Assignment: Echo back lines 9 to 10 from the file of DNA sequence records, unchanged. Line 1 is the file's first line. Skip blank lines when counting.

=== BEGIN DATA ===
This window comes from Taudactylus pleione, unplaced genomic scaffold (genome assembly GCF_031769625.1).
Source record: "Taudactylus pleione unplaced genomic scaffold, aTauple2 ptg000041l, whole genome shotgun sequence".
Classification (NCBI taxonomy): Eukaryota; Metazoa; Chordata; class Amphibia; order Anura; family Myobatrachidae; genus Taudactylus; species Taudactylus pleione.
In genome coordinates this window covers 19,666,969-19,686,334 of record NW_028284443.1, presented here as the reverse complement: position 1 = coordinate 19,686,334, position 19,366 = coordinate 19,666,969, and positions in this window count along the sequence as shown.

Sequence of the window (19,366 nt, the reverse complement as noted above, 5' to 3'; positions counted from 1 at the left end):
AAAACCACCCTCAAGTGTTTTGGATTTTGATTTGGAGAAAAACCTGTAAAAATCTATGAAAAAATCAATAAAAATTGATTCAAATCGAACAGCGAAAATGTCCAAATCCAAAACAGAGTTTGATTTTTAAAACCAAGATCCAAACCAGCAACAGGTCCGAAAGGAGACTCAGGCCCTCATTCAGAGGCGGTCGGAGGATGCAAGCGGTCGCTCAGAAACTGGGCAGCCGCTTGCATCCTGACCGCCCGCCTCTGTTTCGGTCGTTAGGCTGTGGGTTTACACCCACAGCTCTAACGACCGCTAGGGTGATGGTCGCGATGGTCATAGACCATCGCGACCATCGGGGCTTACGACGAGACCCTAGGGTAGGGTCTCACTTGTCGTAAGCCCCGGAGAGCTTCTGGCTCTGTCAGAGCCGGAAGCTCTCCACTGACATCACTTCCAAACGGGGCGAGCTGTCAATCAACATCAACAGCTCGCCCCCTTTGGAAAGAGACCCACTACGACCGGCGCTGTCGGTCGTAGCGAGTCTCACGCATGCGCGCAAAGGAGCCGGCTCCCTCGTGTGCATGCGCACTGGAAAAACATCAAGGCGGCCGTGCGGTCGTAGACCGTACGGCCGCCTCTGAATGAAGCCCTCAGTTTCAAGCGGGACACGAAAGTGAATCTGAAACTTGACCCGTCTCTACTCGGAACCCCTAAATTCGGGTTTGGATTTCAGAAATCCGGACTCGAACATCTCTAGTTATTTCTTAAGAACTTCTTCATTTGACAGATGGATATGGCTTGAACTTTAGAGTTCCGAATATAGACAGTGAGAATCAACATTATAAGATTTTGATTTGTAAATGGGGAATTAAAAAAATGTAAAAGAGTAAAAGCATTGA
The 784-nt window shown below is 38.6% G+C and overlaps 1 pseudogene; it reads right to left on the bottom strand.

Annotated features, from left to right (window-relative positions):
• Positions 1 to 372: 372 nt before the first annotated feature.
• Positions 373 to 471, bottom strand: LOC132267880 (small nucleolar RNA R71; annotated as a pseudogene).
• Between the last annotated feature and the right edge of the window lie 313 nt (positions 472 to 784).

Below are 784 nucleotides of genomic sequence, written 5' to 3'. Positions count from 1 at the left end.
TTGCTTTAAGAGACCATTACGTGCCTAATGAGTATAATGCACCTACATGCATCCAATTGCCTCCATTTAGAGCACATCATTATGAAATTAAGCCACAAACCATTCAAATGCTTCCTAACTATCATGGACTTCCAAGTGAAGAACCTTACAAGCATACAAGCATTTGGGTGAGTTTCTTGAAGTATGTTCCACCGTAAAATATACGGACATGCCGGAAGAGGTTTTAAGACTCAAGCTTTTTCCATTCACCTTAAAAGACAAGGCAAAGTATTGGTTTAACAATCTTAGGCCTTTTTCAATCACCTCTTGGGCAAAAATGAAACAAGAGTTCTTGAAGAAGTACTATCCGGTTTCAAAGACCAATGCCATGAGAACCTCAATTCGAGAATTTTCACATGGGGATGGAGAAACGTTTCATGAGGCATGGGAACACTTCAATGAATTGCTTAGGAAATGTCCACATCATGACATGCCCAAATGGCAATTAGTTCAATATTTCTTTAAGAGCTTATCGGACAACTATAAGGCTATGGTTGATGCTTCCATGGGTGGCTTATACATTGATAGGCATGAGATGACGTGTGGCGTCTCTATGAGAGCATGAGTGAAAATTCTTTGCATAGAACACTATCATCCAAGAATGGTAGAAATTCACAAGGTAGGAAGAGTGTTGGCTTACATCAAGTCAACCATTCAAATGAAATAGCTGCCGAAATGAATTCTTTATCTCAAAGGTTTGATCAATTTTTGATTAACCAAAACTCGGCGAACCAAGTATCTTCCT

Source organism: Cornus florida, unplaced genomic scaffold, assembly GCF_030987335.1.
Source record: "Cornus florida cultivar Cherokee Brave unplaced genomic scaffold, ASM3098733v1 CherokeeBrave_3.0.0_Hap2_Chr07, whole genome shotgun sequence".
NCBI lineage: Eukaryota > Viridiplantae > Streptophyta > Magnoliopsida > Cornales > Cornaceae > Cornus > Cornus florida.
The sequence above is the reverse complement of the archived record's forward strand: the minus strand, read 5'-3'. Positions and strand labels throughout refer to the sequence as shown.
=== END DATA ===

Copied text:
• Positions 1 to 372: 372 nt before the first annotated feature.
• Positions 373 to 471, bottom strand: LOC132267880 (small nucleolar RNA R71; annotated as a pseudogene).